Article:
Modern physics has demonstrated that electron orbits are confined to specific regions around the atom. There are…
A common criticism of the eternal universe is that such a universe will suffer heat death trough entropy. All useful energy will at some point be spent, leaving the universe with nothing but lumps of cold matter, incapable of doing anything.
From experience, we know that all but the simplest of processes are irreversible. Once a log of wood has been burned in a fire, it cannot be put back together again. Fuel spent to drive a car from one place to another is lost in the process. The list of irreversible processes is endless.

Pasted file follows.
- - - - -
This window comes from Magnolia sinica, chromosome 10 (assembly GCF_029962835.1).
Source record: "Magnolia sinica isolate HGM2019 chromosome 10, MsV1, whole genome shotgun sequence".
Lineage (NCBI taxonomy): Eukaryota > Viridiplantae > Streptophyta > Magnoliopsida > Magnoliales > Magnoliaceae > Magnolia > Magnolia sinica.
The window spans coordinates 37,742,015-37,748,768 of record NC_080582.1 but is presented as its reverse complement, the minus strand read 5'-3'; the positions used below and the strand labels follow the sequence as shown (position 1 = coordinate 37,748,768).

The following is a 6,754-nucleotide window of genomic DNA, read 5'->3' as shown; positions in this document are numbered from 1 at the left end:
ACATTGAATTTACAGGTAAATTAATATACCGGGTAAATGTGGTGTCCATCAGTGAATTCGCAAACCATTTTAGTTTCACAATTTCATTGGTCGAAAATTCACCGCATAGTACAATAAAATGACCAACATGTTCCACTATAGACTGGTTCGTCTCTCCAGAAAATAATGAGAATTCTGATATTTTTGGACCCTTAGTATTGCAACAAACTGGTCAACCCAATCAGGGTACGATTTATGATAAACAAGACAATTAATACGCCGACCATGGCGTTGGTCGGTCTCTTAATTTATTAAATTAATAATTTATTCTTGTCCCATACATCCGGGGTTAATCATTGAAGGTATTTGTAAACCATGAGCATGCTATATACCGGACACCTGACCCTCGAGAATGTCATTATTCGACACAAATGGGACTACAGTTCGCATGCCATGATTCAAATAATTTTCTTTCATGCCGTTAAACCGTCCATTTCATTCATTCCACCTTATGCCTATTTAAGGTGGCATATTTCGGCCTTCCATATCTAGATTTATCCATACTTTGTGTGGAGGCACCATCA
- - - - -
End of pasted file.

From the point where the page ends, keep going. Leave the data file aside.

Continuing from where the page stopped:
There is an inherent tendency of matter to spend useful energy in an irreversible manner, and proponents of the eternal universe need to address this problem.
One way around the entropy problem is to give matter itself a life cycle.
If matter is something with a limited lifespan, we have a way around the problem.
Galaxy with a dying region giving birth to a quasar, which matures into a galaxy
We can imagine matter as something born from radiation. Something that becomes gradually more heavy over time until it collapses back into radiation.
With no energy ever lost due to the self contained nature of the universe, we have a perfect cycle. There is no dead end, only endless cycles of birth, growth and death.
Entropy becomes a non-issue as far as the universe is concerned because all its processes are ultimately reversible through death and re-birth of matter.